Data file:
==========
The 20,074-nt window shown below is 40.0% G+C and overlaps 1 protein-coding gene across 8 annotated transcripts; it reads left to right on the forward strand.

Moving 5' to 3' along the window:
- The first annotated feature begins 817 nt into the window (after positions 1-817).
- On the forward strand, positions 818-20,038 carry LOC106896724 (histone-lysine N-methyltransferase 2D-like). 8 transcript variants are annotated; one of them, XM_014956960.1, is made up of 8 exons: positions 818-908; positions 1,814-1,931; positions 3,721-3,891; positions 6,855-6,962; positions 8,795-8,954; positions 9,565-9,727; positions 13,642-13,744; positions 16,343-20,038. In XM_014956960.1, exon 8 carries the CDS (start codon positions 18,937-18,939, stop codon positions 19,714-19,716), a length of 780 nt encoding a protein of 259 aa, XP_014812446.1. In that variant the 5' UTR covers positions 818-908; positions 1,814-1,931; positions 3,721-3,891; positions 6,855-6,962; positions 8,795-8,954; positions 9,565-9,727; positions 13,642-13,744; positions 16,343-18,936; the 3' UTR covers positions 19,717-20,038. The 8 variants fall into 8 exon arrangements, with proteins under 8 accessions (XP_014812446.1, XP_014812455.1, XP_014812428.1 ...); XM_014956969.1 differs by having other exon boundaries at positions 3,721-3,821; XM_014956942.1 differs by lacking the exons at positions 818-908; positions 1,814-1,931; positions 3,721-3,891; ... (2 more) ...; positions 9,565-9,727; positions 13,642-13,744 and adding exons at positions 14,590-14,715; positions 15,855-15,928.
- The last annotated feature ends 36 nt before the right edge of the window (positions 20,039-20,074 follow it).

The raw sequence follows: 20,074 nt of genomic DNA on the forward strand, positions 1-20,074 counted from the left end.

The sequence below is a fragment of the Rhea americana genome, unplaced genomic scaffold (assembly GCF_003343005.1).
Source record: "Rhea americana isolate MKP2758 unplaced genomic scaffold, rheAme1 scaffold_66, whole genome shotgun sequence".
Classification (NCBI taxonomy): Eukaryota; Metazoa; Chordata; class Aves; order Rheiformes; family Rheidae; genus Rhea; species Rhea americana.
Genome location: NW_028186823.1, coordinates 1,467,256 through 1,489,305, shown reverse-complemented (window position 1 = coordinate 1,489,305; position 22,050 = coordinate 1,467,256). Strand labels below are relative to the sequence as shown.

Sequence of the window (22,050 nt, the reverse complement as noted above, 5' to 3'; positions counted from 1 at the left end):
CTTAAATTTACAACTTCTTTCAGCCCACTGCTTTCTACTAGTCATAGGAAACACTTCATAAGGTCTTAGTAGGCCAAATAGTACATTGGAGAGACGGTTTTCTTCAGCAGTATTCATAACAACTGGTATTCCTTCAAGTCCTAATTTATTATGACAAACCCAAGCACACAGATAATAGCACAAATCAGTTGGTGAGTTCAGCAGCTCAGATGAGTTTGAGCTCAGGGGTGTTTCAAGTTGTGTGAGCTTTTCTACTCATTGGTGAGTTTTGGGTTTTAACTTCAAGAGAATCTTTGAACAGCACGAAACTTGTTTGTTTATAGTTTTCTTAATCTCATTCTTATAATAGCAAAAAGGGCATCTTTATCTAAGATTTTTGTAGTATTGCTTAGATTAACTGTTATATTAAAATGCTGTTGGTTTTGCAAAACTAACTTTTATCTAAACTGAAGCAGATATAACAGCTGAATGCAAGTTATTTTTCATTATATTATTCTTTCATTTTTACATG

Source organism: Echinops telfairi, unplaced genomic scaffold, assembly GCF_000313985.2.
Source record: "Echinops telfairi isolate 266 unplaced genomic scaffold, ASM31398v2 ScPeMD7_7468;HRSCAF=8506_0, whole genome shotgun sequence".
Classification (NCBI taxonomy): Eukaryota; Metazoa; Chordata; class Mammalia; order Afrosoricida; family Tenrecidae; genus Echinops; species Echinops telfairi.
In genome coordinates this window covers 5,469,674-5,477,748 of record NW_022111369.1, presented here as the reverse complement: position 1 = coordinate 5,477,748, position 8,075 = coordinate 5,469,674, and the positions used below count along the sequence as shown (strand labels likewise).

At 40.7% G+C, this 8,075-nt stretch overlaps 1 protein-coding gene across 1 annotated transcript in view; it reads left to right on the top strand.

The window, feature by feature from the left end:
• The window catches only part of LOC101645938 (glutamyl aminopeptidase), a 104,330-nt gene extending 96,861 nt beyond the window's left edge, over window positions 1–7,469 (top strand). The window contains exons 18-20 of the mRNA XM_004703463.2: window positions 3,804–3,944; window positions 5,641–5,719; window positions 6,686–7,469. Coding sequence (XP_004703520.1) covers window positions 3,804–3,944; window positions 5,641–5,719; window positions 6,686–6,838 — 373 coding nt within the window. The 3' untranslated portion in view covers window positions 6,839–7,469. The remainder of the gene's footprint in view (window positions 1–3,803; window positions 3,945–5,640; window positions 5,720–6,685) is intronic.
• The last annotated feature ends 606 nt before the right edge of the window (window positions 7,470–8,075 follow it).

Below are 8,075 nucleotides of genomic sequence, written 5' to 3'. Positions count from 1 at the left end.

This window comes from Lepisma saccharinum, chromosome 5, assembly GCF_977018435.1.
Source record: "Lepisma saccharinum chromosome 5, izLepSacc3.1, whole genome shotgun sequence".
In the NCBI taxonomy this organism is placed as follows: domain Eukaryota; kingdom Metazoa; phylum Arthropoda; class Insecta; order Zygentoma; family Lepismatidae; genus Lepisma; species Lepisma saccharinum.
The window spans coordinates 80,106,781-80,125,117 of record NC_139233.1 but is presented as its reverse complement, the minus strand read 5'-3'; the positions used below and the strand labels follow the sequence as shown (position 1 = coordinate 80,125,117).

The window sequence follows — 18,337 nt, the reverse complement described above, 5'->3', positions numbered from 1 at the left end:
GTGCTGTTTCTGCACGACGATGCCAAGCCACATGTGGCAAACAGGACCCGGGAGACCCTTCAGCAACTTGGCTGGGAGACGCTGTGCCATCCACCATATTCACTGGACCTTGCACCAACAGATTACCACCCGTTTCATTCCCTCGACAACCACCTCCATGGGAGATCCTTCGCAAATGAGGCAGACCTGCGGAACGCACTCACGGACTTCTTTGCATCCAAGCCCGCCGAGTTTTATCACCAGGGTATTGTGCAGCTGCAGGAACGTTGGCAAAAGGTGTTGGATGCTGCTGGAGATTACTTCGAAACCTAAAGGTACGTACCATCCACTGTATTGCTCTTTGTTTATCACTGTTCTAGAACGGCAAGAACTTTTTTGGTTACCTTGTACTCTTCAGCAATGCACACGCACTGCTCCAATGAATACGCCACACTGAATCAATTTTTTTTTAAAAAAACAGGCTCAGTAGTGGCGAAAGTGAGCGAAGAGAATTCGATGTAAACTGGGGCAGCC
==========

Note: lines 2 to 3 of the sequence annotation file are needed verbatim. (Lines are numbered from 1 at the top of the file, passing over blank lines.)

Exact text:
Moving 5' to 3' along the window:
- The first annotated feature begins 817 nt into the window (after positions 1-817).